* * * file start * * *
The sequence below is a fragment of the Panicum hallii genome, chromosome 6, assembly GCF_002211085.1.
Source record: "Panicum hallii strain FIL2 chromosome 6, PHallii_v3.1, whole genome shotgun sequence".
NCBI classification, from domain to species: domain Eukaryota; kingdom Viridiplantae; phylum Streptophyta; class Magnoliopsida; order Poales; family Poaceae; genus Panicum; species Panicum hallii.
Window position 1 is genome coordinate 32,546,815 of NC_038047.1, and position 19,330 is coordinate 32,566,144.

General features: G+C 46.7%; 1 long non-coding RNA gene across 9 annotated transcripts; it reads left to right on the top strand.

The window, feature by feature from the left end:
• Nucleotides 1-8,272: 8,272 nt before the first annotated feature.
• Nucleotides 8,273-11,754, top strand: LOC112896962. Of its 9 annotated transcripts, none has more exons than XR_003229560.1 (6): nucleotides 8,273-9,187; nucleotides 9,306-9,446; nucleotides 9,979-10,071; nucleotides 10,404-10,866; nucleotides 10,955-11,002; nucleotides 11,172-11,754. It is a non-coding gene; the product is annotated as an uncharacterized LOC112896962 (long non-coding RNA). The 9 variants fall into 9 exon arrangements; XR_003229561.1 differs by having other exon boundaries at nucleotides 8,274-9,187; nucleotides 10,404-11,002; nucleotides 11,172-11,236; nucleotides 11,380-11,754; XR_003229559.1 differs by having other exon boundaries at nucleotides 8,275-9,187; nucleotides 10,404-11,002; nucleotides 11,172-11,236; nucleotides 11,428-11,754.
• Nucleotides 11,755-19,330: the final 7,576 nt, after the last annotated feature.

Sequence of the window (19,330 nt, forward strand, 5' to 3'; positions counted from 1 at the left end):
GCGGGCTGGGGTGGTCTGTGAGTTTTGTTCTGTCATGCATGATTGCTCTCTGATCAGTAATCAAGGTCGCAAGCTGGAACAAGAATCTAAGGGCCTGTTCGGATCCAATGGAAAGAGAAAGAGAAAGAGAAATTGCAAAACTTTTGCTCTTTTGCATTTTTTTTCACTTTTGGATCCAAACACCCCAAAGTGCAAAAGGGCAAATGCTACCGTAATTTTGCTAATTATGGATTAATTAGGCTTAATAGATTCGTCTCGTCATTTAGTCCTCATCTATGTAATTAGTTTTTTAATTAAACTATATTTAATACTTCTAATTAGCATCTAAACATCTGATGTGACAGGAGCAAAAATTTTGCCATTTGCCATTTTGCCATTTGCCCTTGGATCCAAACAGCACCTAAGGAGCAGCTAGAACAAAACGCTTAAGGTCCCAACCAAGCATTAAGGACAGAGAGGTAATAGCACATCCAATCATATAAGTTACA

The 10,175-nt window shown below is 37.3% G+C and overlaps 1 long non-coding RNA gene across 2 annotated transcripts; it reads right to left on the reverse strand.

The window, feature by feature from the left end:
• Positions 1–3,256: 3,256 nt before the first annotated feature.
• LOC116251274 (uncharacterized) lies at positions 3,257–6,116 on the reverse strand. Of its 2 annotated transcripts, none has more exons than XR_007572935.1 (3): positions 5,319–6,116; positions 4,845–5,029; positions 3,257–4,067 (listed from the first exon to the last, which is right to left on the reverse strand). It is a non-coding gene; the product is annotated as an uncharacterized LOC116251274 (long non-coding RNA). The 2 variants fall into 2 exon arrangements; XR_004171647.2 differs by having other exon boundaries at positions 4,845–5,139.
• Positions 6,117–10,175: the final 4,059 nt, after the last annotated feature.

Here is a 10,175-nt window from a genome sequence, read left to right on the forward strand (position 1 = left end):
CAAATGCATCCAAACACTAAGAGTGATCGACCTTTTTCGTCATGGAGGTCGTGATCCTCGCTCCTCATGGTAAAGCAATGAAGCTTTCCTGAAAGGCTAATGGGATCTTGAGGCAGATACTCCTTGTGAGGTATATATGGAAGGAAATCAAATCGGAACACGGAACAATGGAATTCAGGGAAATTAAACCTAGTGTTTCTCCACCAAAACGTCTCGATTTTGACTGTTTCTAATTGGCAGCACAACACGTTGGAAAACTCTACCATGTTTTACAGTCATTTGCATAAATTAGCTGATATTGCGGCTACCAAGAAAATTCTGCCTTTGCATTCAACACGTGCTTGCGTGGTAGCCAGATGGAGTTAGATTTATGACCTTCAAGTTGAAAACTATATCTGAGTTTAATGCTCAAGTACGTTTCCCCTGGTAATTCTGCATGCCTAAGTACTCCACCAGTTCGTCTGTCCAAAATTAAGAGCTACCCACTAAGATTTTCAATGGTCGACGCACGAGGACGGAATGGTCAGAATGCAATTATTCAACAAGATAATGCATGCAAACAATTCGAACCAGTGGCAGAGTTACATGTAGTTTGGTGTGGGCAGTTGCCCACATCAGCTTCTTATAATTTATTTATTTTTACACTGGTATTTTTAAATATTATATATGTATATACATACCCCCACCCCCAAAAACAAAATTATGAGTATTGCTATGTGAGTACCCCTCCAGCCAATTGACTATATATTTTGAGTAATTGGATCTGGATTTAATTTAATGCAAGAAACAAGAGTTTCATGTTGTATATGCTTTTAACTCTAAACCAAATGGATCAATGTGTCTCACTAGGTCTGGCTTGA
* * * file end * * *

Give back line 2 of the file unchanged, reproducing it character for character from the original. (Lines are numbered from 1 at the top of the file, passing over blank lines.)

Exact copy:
Source record: "Panicum hallii strain FIL2 chromosome 6, PHallii_v3.1, whole genome shotgun sequence".